Why Jayalalithaa, and MGR, must be blamed for the ongoing crisis in TN politics

Jayalalithaa was suspicious of the vaulting ambitions of everyone around her, especially Sasikala’s clan, who are known for their rapacity.
Why Jayalalithaa, and MGR, must be blamed for the ongoing crisis in TN politics
Why Jayalalithaa, and MGR, must be blamed for the ongoing crisis in TN politics
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The current turmoil within the ruling AIADMK is certainly a legacy of the recently deceased Jayalalithaa.

She didn’t care to designate anyone as her heir apparent, though she should have been fully aware of the fragility of her health.

One is only reminded of “Après moi le deluge,” that is, “after me the deluge”. The statement, generally attributed to King Louis XVI, could be interpreted to mean either that he wanted disaster to follow his death, or that the man didn’t care one bit for what was in store.

World over, leaders seldom bother to groom a successor – a most obvious reason being the fear that the chosen one could upstage the mentor themselves. Was Jawaharlal Nehru himself not guilty on that score? To be charitable, he couldn’t find one or, to lambast him, he was too megalomaniacal. 

Clearly, Jayalalithaa was suspicious of the vaulting ambitions of everyone around her, especially Sasikala’s clan, who are known for their rapacity.

Right from the time she was inducted into the AIADMK by MGR, she smelt conspiracy in every development to checkmate her own growth. She kept nagging him to declare her the future leader. Though he had dragged her out of hibernation with the hope that her glamour could help the party at the hustings when his health was becoming worrisome, he was equally worried of her arrogant ways, and her delusions of grandeur. He would keep chopping and changing the party executive to please her now and then, but she didn’t have everything her way.

At the All World MGR Fans’ conference (yeah, he had one such event, seriously!) at Madurai in 1986, MGR was expected to make the historic announcement, but she had to content herself with the honour of presenting a scepter to the party leader, though later on she would make it look as if it was MGR who was presenting it to her, thus in effect passing on the baton.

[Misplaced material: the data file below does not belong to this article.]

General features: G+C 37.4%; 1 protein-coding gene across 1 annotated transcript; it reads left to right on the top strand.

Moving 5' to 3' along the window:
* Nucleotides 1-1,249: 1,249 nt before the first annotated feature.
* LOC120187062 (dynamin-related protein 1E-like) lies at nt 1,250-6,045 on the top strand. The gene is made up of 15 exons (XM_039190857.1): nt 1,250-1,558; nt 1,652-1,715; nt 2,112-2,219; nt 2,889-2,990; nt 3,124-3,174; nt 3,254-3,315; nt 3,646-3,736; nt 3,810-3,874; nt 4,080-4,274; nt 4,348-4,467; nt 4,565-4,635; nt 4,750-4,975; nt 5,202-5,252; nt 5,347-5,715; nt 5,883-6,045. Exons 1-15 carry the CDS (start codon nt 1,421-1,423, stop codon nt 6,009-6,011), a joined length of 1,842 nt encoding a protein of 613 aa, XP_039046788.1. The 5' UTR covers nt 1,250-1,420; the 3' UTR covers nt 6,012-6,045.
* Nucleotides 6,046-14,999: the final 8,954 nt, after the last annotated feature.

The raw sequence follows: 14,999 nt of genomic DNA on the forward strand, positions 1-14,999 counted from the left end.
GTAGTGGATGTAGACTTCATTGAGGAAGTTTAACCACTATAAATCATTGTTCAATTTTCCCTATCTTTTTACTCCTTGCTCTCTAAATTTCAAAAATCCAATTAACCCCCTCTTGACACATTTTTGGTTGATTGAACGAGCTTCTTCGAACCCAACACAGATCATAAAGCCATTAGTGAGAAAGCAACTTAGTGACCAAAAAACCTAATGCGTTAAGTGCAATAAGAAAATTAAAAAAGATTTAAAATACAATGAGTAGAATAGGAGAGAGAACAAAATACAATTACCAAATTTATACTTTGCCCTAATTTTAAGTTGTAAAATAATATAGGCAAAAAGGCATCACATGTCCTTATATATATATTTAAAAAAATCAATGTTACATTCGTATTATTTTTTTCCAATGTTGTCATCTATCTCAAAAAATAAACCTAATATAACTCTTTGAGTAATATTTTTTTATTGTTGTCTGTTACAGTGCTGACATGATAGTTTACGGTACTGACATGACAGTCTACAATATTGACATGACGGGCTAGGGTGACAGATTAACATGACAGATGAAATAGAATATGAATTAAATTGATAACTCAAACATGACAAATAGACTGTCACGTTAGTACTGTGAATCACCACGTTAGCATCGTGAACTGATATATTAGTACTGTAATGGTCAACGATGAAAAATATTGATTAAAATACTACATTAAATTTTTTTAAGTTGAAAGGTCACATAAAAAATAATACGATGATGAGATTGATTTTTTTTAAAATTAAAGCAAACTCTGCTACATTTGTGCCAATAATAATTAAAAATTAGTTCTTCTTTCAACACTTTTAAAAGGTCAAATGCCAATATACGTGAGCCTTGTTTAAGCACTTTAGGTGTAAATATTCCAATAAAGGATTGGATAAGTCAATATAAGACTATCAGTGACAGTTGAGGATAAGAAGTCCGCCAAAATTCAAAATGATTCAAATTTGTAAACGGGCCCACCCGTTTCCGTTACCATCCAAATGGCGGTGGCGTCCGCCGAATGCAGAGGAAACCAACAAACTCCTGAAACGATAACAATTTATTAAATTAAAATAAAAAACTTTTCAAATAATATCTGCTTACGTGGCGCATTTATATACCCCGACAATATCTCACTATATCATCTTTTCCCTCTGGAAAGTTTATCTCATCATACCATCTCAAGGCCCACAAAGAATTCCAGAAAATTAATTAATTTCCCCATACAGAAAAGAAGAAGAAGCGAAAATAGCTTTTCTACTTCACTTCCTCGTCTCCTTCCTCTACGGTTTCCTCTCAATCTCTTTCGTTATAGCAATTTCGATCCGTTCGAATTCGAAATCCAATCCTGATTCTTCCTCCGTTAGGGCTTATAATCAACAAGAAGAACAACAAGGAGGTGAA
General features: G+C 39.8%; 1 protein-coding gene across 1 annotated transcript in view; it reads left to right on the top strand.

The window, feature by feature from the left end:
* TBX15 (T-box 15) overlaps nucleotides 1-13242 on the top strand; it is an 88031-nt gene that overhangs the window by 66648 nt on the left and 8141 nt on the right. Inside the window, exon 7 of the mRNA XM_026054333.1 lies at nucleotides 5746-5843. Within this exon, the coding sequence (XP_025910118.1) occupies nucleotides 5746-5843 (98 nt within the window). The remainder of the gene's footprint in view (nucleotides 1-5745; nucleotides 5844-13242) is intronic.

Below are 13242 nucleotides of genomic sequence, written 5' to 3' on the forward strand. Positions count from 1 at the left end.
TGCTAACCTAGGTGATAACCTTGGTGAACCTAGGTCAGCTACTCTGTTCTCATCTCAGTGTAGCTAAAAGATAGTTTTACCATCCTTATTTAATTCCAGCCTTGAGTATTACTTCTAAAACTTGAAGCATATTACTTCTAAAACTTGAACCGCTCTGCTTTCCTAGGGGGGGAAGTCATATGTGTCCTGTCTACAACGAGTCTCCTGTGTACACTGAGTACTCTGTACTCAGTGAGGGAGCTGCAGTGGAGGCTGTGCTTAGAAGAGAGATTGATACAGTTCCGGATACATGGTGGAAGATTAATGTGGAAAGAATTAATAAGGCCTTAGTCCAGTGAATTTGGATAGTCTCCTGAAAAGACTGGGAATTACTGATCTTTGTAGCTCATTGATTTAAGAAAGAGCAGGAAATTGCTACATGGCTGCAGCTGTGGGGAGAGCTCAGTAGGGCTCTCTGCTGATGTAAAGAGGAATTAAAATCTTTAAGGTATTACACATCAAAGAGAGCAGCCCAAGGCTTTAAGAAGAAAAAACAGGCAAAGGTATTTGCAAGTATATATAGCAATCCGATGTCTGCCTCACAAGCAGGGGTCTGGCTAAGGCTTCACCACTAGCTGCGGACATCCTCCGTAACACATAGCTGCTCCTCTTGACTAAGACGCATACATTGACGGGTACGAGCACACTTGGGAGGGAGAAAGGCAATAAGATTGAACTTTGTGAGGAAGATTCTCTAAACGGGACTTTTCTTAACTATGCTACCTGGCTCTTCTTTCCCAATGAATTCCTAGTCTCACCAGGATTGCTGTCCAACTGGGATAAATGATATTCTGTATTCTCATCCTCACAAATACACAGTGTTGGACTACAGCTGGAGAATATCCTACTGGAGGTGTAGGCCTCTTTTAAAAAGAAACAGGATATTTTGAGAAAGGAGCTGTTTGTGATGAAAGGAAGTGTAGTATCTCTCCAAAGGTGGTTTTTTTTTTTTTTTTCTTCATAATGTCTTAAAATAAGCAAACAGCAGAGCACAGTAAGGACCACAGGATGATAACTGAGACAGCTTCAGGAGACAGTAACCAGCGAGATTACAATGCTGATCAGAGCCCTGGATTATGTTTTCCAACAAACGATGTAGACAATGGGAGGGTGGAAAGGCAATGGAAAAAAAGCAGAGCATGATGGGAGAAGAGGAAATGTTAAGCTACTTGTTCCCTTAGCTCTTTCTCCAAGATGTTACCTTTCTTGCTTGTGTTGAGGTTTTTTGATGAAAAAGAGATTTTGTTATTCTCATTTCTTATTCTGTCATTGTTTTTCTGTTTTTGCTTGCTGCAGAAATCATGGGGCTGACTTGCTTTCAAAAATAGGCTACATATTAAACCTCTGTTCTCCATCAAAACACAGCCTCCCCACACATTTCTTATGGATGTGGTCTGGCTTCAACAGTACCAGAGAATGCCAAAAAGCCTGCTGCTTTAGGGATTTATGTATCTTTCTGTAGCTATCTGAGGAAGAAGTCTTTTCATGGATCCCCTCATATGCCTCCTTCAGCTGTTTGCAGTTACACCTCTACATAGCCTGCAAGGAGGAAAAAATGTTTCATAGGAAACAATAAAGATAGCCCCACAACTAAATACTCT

Anyway, MGR disappointed her and the media at large by studiously refusing to name her at all in his concluding speech, and Ammu (as Jayalalithaa was fondly called by him) left Madurai in a huff, instead of accompanying him as originally planned.

The inner party tussle continued when MGR died, after which, thanks to a series of remarkable turn of events, she succeeded in capturing the party leadership.

At the time, I remember asking a senior commentator close to MGR, “Why was it that he left things like this? In a limbo, as it were? He could have easily announced either Jayalalithaa, RM Veerappan or Kalimuthu, anyone, anyone as his heir, not many would have protested… But he didn’t. Why was it so?”

Pat came the response, “Simple, he didn’t want to nominate anyone because he didn’t t want the party to survive him at all. He died and with him the party, he wanted history to say…”

He said so in all seriousness, not cracking jokes as was the commentator’s wont. I couldn’t pursue the conversation as we were interrupted by something. But the narcissistic streak was not a sufficient rationale in itself, after all it was MGR who had brought in an unwilling Jayalalithaa. Simply, he should have been dismayed by her quirks - his were fine, but not hers!

As for the disciple herself, even though she was a novice and was desperately dependent on seniors to plot her moves in the initial days of the AIADMK split after MGR’s death, she didn’t trust anyone, her mind possibly poisoned by the wily M Natarajan (Sasikala’s husband and her advisor at the time). When four veterans quit in disgust, she dubbed them “fallen hair.” (sic)

Yet again, when a Tamil magazine survey named Thirunavukkarasu, a close associate of hers and who had played a key role in consolidating her position, as the most popular leader in the party, next only to Jayalalithaa herself, he was promptly expelled. He was never rehabilitated. (He is presently heading the Tamil Nadu Congress, but is said to be close to Sasikala’s husband.)

As her confidence in herself increased and she kept winning elections, Natarajan too was thrown out, and she would hurl scurrilous abuse at him, even while his wife continued to be her aide at Veda Nilayam.

Sasikala being exiled twice, her undertaking not to let her extended family damage the party’s reputation and return to favour, is all recent history. Much as she depended on Sasikala for a whole host of things, they indeed enjoyed a special chemistry.

She never allowed her any position in the party, and her clan had to satisfy themselves with whatever they could extract through their crafty maneuvers.

Jayalalithaa’s health issues - knee-related problems, diabetes and cholesterol - were all widely known, and so was her inability to stick to a healthy regimen. Predictably the end was swift. Could be the astrologers she trusted, including a senior journo who is gushing in a Tamil series these days, gave her false hopes.

Nothing else can explain her failure to draw up a will, assuming she didn’t. If she had, and if it is being suppressed, clearly Sasikala and co have a lot to hide. Either way her position becomes that much problematic.

One can’t be sure whether in their after-life the French king, chacha Nehru or even of MGR himself would have gloated, but one can plausibly hear, “Oh, the deluge after me, after all,” from beneath the Marina sands.

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